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being in a trance in the temple at Jerusalem, he saw Christ and talked with him. Whether St. Paul in this trance was taken up into heaven, as mentioned above, and so this was the same thing ; tho' this is not unlikely, yet, as it is not declared to be the same, we will consider it as if it were not so. What it is to be in a trance, may, perhaps, be inconceivable to all those who have never been trancified. However, when things are said to be seen by one in a trance, I think, one or other of these must be the case, viz. either the material objects must be brought before, and be seen by the bodily eyes of the person trancified, or else the images of these must (some how or other) be presented to, and be pictured on his mind, exclusive of such external appearances, the latter of which seems to be the case. For, when St. Peter was in a trance, Aets x. it is not to be supposed that a material sheet, knit at the four corners, containing in it all manner of four-footed beasts, and wild beasts, and creeping things, and fowls of the air, was then let down from heaven upon the top of the house where Peter was praying ; because such a colleЕtion of living creatures was not necessary, as the images of these be

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ing pictured upon the mind, was sufficient for the then present purpose. And if St. Paul, when in a trance, did not see Christ's mate. rial body, but only the image of it was pictured upon his mind; then, neither from this instance can be be a proper evidence of the resurrection of Christ. And, supposing St. Paul did see Christ's material body; yet, as it may well be presumed the body in which Christ appears, as feated on God's right hand, is greatly glorified, and thereby makes a greatly different appearance from what it did both before and after his crucifixion, whilst he was upon earth; so, St. Paul's feeing Christ's glorified body, could not make him a proper judge of the identity or sameness of that body with the body which had been crucified, and therefore he could not be a proper evidence of the truth of Christ's resurrection. This, I say, seems to be the case, except we suppose Christ to have sifted his bodily or external form, as men shift their apparel; sometimes appearing in a glorified, and at other times in an unglorified body. Besides, as Christ is afcended into heaven, and feated at the right hand of God; so, I apprehend, he is there to remain until he comes again to judge the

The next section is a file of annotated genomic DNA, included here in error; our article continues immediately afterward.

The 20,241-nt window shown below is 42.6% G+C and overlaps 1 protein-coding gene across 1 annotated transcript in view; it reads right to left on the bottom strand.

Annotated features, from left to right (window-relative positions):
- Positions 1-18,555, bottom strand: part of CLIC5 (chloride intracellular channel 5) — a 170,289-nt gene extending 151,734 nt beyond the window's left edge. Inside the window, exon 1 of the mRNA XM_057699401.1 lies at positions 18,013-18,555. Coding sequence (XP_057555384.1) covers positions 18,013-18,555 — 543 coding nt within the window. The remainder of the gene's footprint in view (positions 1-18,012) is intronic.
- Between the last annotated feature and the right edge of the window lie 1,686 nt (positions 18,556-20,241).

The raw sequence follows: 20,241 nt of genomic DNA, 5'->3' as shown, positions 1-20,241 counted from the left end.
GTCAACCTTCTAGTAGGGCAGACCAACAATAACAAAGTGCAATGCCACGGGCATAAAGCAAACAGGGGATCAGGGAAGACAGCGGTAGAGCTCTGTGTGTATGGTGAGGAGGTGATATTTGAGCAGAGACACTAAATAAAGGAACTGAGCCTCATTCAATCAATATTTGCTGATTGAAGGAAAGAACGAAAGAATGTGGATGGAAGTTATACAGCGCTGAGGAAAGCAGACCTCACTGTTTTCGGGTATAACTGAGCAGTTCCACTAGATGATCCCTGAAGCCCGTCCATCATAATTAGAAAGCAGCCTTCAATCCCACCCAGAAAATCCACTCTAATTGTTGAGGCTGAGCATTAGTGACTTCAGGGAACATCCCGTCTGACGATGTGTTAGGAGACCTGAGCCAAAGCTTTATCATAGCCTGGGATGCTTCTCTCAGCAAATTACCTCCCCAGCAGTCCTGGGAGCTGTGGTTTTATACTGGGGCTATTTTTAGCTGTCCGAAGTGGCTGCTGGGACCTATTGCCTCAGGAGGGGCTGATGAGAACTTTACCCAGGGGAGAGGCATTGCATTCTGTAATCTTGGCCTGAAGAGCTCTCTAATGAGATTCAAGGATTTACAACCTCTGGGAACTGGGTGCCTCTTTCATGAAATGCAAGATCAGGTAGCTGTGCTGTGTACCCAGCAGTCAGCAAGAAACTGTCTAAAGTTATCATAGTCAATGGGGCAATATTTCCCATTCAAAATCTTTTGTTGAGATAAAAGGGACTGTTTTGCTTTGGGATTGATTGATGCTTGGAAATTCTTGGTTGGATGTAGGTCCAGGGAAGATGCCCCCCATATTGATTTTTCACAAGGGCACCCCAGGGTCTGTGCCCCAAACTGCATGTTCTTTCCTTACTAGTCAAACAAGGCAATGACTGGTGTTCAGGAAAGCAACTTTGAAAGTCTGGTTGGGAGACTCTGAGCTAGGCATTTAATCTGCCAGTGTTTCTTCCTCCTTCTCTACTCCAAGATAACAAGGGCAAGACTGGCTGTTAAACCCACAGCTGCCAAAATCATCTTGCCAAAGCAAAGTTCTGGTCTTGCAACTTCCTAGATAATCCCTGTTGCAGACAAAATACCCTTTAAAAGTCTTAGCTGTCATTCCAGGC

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world, and which is therefore called his second coming : and not that he has, or is to descend in the mean time, to work the conversion of St. Paul, or upon any other errand. Upon the whole, I think, it